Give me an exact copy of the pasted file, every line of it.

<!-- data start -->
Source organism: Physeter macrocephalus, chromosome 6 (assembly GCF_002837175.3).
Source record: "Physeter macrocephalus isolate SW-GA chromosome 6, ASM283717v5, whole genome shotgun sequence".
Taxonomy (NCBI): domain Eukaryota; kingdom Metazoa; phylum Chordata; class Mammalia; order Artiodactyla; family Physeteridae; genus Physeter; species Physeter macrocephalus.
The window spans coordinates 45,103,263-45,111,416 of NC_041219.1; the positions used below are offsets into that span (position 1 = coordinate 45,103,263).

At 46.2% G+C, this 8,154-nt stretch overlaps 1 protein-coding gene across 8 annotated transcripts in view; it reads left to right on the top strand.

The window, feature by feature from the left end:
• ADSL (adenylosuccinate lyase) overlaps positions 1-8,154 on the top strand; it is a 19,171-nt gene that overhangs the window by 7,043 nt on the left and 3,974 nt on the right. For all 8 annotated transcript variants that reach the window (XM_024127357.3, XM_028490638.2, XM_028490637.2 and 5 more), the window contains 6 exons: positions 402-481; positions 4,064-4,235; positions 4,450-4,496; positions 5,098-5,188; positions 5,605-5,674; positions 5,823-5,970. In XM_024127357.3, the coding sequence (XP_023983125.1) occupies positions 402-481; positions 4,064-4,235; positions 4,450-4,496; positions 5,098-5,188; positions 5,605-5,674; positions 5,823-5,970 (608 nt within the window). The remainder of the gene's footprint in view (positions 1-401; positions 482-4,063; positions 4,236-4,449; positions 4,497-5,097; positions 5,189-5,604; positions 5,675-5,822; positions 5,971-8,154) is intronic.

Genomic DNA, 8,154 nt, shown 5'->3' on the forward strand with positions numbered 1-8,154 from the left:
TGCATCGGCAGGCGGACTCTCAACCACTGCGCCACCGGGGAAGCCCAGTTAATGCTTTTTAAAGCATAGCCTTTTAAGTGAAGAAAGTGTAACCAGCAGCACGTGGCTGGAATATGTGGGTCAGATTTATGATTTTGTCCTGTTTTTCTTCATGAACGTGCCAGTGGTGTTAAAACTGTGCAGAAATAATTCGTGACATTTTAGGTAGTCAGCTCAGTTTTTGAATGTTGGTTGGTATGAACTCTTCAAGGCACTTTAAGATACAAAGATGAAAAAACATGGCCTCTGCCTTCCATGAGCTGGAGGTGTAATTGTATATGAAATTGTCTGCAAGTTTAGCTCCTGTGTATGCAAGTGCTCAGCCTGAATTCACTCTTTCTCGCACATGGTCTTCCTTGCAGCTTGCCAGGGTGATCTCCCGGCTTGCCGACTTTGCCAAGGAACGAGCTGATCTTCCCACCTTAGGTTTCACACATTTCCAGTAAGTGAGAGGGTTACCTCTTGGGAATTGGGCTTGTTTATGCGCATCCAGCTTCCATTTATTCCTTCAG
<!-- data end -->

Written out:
Source organism: Physeter macrocephalus, chromosome 6 (assembly GCF_002837175.3).
Source record: "Physeter macrocephalus isolate SW-GA chromosome 6, ASM283717v5, whole genome shotgun sequence".
Taxonomy (NCBI): domain Eukaryota; kingdom Metazoa; phylum Chordata; class Mammalia; order Artiodactyla; family Physeteridae; genus Physeter; species Physeter macrocephalus.
The window spans coordinates 45,103,263-45,111,416 of NC_041219.1; the positions used below are offsets into that span (position 1 = coordinate 45,103,263).

At 46.2% G+C, this 8,154-nt stretch overlaps 1 protein-coding gene across 8 annotated transcripts in view; it reads left to right on the top strand.

The window, feature by feature from the left end:
• ADSL (adenylosuccinate lyase) overlaps positions 1-8,154 on the top strand; it is a 19,171-nt gene that overhangs the window by 7,043 nt on the left and 3,974 nt on the right. For all 8 annotated transcript variants that reach the window (XM_024127357.3, XM_028490638.2, XM_028490637.2 and 5 more), the window contains 6 exons: positions 402-481; positions 4,064-4,235; positions 4,450-4,496; positions 5,098-5,188; positions 5,605-5,674; positions 5,823-5,970. In XM_024127357.3, the coding sequence (XP_023983125.1) occupies positions 402-481; positions 4,064-4,235; positions 4,450-4,496; positions 5,098-5,188; positions 5,605-5,674; positions 5,823-5,970 (608 nt within the window). The remainder of the gene's footprint in view (positions 1-401; positions 482-4,063; positions 4,236-4,449; positions 4,497-5,097; positions 5,189-5,604; positions 5,675-5,822; positions 5,971-8,154) is intronic.

Genomic DNA, 8,154 nt, shown 5'->3' on the forward strand with positions numbered 1-8,154 from the left:
TGCATCGGCAGGCGGACTCTCAACCACTGCGCCACCGGGGAAGCCCAGTTAATGCTTTTTAAAGCATAGCCTTTTAAGTGAAGAAAGTGTAACCAGCAGCACGTGGCTGGAATATGTGGGTCAGATTTATGATTTTGTCCTGTTTTTCTTCATGAACGTGCCAGTGGTGTTAAAACTGTGCAGAAATAATTCGTGACATTTTAGGTAGTCAGCTCAGTTTTTGAATGTTGGTTGGTATGAACTCTTCAAGGCACTTTAAGATACAAAGATGAAAAAACATGGCCTCTGCCTTCCATGAGCTGGAGGTGTAATTGTATATGAAATTGTCTGCAAGTTTAGCTCCTGTGTATGCAAGTGCTCAGCCTGAATTCACTCTTTCTCGCACATGGTCTTCCTTGCAGCTTGCCAGGGTGATCTCCCGGCTTGCCGACTTTGCCAAGGAACGAGCTGATCTTCCCACCTTAGGTTTCACACATTTCCAGTAAGTGAGAGGGTTACCTCTTGGGAATTGGGCTTGTTTATGCGCATCCAGCTTCCATTTATTCCTTCAG